Graduation 2019: Introduction Remarks from Sakiko Fukuda-Parr


Julien J. Studley Programs in International Affairs
Recognition Ceremony: May 16, 2019

Welcome and introduction by Sakiko Fukuda-Parr, Professor and Program Director


Good morning.

This is a joyous moment, and it is my pleasure and privilege to welcome you on behalf of the faculty and staff of the Julien J. Studley Program in International Affairs – or GPIA – as we call ourselves. Congratulations International Affairs graduating class of 2019!

This is a time when we reflect backwards and forwards. I think back to the times that I met you first, whether at orientation or in classes. I feel so proud of how far you have come. I think forward to your dispersing to many corners of the world, pursuing different career paths whether that is in further scholarship or in a profession, in environment, migration, community development or any of the other fields of international affairs. Wherever or whatever it is, I have no doubt that you will be pursuing a praxis of international affairs in the GPIA tradition, a praxis that is based on critical enquiry and commitment to the values of global solidarity and human rights.

International Affairs is more important today than ever. We live in an inter-related and interdependent world. Our actions here in New York affect the lives of people in far away places, in China, India, Nigeria, Ecuador, Paraguay and beyond. Similarly, the actions of people in those places affect us. The decisions of our governments have momentous consequences for people in other countries and vice versa. Dean Watson referred earlier to the urgent challenges that we face in the world today. All those problems are both local and global in nature and require international cooperation to address. Yet there is growing sentiment of anti-globalism and distrust in international institutions. This is a crisis. We need people who think globally to address these problems and to foster solidarity. International affairs in the 21st century needs new solutions with new perspectives and ideas. And it is your generation to whom we now turn for the new thinking.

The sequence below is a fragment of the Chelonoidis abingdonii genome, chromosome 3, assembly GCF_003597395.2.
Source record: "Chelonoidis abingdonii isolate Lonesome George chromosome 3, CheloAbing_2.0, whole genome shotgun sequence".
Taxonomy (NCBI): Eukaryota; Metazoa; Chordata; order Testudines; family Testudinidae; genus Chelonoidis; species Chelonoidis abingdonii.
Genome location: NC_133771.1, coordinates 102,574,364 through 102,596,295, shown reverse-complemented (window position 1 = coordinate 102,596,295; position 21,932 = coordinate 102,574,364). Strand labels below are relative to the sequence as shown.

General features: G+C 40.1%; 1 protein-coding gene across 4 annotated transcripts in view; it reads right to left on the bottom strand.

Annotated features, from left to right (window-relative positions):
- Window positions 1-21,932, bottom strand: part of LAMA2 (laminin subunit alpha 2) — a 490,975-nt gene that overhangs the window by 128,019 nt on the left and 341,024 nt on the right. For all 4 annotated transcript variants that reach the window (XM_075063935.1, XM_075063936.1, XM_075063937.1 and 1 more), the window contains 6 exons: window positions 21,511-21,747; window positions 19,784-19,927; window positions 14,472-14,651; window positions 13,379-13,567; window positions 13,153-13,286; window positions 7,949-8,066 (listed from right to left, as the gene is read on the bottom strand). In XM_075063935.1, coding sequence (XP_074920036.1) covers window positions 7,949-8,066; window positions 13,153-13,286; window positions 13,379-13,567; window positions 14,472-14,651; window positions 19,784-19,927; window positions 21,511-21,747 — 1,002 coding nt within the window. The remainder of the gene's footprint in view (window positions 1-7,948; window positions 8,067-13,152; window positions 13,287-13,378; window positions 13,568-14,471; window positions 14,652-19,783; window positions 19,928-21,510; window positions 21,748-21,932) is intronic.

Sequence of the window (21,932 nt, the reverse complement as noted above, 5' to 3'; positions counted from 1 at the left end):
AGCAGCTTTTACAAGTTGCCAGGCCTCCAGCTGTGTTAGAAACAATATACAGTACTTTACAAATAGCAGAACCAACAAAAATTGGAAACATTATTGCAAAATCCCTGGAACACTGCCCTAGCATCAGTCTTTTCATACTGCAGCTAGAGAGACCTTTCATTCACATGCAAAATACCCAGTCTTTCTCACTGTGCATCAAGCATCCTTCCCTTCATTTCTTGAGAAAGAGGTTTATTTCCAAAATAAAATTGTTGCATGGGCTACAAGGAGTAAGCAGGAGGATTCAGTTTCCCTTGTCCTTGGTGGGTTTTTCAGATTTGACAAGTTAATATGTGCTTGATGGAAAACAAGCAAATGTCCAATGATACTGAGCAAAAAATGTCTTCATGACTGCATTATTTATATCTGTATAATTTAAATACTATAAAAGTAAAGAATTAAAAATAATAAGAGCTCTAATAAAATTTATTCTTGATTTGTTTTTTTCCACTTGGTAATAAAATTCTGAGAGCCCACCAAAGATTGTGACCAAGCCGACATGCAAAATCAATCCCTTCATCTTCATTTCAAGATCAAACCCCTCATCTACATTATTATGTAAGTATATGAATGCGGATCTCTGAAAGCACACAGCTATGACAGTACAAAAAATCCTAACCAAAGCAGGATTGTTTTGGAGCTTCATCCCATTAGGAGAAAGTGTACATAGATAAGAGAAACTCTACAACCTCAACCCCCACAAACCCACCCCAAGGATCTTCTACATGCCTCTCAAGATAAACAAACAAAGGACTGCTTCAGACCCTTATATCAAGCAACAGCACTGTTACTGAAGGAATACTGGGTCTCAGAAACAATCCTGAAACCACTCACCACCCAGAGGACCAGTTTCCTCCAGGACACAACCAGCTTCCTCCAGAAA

Now it is my pleasure to introduce our student speaker, Clara von Loebenstein. In selecting the student speaker, we – the GPIA faculty – sought someone who has the qualities of a scholar and high standards of academic work and who has been a good citizen in our community, respected by all. It was not a difficult choice. Clara stands out as someone who is truly exceptional.

For example, Clara was a member of the first Havana Studio class, traveled to Cuba in March 2018, and produced such an outstanding paper on the history of housing in Cuba that it became require reading for the class the following year. Her work in the Studio also went far beyond the requirements of the course. Working during the summer of 2018, she developed the methodology and data for assessing on housing in the Regla neighborhood of Havana.

Clara served as the Program Associate in the Observatory in Latin America where she managed many activities and took important initiatives. A notable example was the event held on Saturday, April 13 with the Mexican Government which held an open consultation for Mexicans in New York to comment on the proposed federal budget for Mexico. This event involved more than 300 participants. Another event she organized was a three day training event in July 2018 at the request of UN Habitat on monitoring of urban indicators.

Clara is proactive and takes initiative. She is a problem-solver, strong, determined, with an ability to do difficult things. She is an articulate voice on the subject of social justice and she has earned the respect and affection of faculty and students alike. She is someone will make a difference and contribute to creating a more sustainable and equitable global society.

– Sakiko Fukuda-Parr, Professor and Program Director